Adande has taken the unprecedented step of appointing an independent testing firm to assess the performance of its flagship refrigerated drawer against a similar product from Precision Refrigeration after growing concerned that its rival’s product could potentially be perceived as a substitute or lower cost option to its own.
Adande decided to take action after Precision launched the VSS121 SS self-contained refrigerated drawer last July with the assertion that it offered totally accurate temperature control and consumed 26% less power than its nearest competitor.
It also uses similar dimensions to Adande’s unit and claims the same modularity, leading Adande to accuse Precision of “creating confusion” in the market place.
Adande says its customers have been asking it if the Precision drawers are the same as its own, or whether they use Adande technology, suggesting that the market’s understanding of the relative similarities and differences between the two products is muddied.
To test Precision’s claims, Adande purchased a Precision drawer and sent it to Refrigeration Developments and Testing Ltd (RD&T), an independent refrigeration research house, to test it alongside a standard Adande VCS drawer.
Nigel Bell, chairman of Adande, said it was responding in a “measured technical way” to dealers, end-users and consultants who have been posing the question ‘are these the same?, when considering whether to purchase or recommend Adande or Precision drawers.
“As you know, the Adande product holds an international patent for its insulated container technology that we happily state on our marketing materials as ‘like no other refrigeration,” said Bell.
“Our intention is to alert specifiers/consultants and buyers to the fact that choosing or recommending a third party option may result in unsatisfied or disappointed customers should they be expecting the same performance and energy-saving results as an Adande drawer. The key message is that Adande technology is unique. So, if the products do not include Adande technology they will not perform like an Adande would.”
The testing carried out by RD&T, which followed BS EN441, the test standard used to assess temperature and energy performance of professional cabinets for ECA accreditation, took place between 31 December 2013 and 2 January 2014, but the report was only published this week.
Adande said the results served to highlight the differences between the performance of the two products.
The report concluded that when both drawers were set as freezers, test packs in the Adande drawer maintained temperature within a range of 4.8ºC (between -17.1ºC and -21.9ºC) while the same packs in the Precision drawer varied by over 15.6 ºC (from -21.5ºC to -5.9ºC).
When set as fridges, test packs in the Adande drawer maintained temperature within a range of 2.0ºC (between +3.0ºC and +5.0ºC), while the same packs in a Precision drawer varied by 11.2ºC (between -1.4ºC and +9.8ºC)
Adande also said that Precision’s drawer failed to comply with the Fridge (M1) and Freezer (L1) temperature classifications within EN441, according to the test.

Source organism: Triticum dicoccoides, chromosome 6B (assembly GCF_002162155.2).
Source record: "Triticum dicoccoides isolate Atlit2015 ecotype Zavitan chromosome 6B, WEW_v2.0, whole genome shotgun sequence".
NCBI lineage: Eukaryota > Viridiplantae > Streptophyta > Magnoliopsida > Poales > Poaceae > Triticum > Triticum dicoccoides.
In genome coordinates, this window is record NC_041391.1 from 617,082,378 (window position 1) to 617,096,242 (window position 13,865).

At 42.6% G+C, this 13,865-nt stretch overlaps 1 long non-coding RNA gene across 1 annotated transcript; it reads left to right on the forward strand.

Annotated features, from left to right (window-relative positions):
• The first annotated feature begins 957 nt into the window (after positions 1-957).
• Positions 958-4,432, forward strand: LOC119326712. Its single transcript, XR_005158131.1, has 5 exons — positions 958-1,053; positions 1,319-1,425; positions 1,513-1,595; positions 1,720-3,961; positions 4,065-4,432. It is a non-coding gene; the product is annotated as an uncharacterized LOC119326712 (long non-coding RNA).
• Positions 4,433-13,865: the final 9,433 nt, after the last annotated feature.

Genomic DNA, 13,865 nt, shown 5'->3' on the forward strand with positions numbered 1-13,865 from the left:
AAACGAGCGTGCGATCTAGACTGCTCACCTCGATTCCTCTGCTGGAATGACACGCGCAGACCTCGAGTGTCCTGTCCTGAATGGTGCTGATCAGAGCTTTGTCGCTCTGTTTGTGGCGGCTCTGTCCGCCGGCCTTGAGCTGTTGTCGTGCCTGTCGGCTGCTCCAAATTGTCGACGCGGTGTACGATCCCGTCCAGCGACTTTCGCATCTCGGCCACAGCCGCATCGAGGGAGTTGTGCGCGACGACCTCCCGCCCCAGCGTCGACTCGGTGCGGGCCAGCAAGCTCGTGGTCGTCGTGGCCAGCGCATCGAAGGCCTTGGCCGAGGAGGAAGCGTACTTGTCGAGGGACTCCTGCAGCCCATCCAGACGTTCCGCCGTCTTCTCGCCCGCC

From an energy perspective, Precision’s drawer consumes 86% more energy than an Adande drawer when used as a fridge. As a freezer, Precision’s drawer consumes 120% more energy than an Adande drawer.
“Our customers know that Adande’s patented insulated drawer system offers temperature stability and energy savings that are not available elsewhere,” said Bell. “No other fridge or freezer on the UK market uses that technology. Other suppliers might offer something that looks like an Adande unit, but unless it contains our patented insulated drawers, it isn’t an Adande.”
Precision Refrigeration agrees there is confusion in the market place with regard to testing standards. In fact RD&T — the testing house employed by Adande — state this themselves on their website homepage, the company’s managing director Nick Williams said today.
“Like many other manufacturers, while we wait for the Energy Related Products Directive test standard to be finalised, Precision is currently testing and comparing products using the BSEN153 standard. Adande’s test was to a different standard, so results will, of course, be different,” said Williams.
“We look forward to the implementation of the new EU Directive. Once the test standard is finalised, manufacturers will at last be on a level playing field, providing customers with clarity of comparative figures on energy performance between different refrigeration products.
“Refrigerated drawers and freezer drawers are a growing market, not just as stand-alone units but also, for example, in products like counters, undercounters, under broilers and space savers.
“However, we don’t usually come across Adande as a competitor, because it operates in a specialist field and has a very tightly defined product focus,” concluded Williams. "Precision offers a large variety of refrigeration products alongside its drawers. These include uprights, counters, undercounters, prep stations, blast chiller/freezers and bar refrigeration."